“Windrose in Scarlet” by Isabel Yap (7925 words)
No Spoilers: Red is injured and on the run from a bad situation (and a bad happily ever after) when she collapses at the entrance of Beauty’s home. Well, Beauty’s husband’s estate. And Beauty, in her own bad happily ever after, decides to nurse the young woman back to health. The two find much more than that, though, as they get to know each other and explore their feelings, for the first time confronting how they’ve been let down and betrayed by the narratives that were supposed to save them. It’s a romantic story but one that deals with abuse in some rather visceral ways, so be aware. With that, though, it’s a sweet and heartwarming story about a budding queer relationship and finally finding the story you were meant to be in.
Keywords: Fairy Tales, Wolves, Beasts, Queer MC, Fairies, CW- Abuse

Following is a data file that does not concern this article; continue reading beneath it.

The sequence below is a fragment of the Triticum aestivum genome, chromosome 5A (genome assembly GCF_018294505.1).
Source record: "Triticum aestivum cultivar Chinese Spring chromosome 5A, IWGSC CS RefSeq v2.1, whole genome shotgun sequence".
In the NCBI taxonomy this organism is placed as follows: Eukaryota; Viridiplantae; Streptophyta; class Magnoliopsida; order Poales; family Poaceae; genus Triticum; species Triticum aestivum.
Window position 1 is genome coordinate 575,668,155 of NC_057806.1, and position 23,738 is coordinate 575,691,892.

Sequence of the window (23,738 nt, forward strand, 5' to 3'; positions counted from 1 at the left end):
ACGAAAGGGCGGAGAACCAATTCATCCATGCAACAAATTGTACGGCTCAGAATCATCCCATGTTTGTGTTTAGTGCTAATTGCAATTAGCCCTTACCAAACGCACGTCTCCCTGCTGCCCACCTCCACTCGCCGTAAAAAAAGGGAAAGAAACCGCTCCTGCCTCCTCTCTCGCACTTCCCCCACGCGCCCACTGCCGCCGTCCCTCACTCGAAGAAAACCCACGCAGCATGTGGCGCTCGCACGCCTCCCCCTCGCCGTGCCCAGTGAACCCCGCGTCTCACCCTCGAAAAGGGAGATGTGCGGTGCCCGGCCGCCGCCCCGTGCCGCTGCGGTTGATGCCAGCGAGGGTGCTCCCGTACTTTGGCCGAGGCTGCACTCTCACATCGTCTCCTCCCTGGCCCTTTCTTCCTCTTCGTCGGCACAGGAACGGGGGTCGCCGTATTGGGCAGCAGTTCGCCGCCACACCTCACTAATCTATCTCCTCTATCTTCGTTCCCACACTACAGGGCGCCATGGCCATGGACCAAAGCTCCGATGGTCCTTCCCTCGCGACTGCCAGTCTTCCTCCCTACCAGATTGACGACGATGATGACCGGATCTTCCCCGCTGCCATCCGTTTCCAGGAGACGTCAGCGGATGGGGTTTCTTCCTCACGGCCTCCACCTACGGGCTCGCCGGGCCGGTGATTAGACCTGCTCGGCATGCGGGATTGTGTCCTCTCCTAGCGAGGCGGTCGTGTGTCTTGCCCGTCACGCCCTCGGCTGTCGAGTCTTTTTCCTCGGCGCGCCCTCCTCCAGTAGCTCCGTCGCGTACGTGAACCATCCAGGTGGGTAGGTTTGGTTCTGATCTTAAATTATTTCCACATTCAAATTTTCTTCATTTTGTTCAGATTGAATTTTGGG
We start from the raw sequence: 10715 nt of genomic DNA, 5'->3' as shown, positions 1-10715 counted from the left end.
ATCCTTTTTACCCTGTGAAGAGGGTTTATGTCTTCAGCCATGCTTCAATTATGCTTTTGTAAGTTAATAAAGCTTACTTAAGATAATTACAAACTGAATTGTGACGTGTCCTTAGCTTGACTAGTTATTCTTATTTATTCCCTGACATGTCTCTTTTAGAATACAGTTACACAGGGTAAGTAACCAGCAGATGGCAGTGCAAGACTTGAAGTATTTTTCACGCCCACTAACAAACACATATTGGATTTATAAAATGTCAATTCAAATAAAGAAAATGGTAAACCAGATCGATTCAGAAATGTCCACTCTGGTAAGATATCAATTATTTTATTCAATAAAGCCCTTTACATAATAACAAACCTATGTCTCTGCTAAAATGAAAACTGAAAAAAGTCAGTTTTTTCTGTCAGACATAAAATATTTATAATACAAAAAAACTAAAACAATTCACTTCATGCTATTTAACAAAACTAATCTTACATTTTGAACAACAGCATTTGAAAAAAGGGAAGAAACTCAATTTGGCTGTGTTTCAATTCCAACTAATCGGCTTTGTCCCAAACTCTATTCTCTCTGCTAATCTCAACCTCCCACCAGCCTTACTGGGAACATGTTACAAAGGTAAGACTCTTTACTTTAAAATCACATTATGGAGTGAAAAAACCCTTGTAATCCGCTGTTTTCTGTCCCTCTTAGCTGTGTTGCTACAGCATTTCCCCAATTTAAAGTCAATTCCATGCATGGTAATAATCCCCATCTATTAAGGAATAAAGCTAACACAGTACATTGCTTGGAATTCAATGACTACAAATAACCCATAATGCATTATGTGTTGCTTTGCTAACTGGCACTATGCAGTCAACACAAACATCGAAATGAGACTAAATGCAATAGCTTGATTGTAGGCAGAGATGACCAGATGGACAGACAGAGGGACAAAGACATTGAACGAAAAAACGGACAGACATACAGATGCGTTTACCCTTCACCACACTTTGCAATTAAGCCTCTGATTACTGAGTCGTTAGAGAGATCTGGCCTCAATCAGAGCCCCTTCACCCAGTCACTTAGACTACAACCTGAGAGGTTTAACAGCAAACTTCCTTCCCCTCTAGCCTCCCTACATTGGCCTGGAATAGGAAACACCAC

Review: I love the way this story subverts fairy tales, essentially calling out the ways that the heroines are always paired with brutish men who they have “saved.” And yet this salvation doesn’t seem to really change anything about them. So they become gentle. Except when they’re not. It looks at the ways that marriage is supposed to “fix” violent men, who surely wouldn’t harm people they truly cared about. It’s these toxic messages in fairy tales that the story confronts and rejects, instead giving the characters romantic partners worthy of them, who actually care and who can actually be gentle and kind, not just a wolf with soft paws or a beast who looks like a man. And watching that relationship really develop is so great, because the piece takes its time, showing the damage that both women have, the distrust they have for their own happiness, but also the power of their feelings and the way that it draws them despite the danger, despite knowing how their stories are supposed to go. The piece is lovely and the prose conjures up the mood and scene so well, building a world where these fairy tales share a space, and each separate domain, each fairy waiting to make a deal, with a kind of jailer interested only in telling the story that they want to hear. And it’s not good enough. For these women, they’d rather abandon the magical realms entirely, find a place they can be together and write their own endings, their lives finally their own and not up to the whims of some magical busybody. And it’s a happily ever after that’s just rather perfect, joyous and charming and so so good! Go check this one out, people! An amazing read!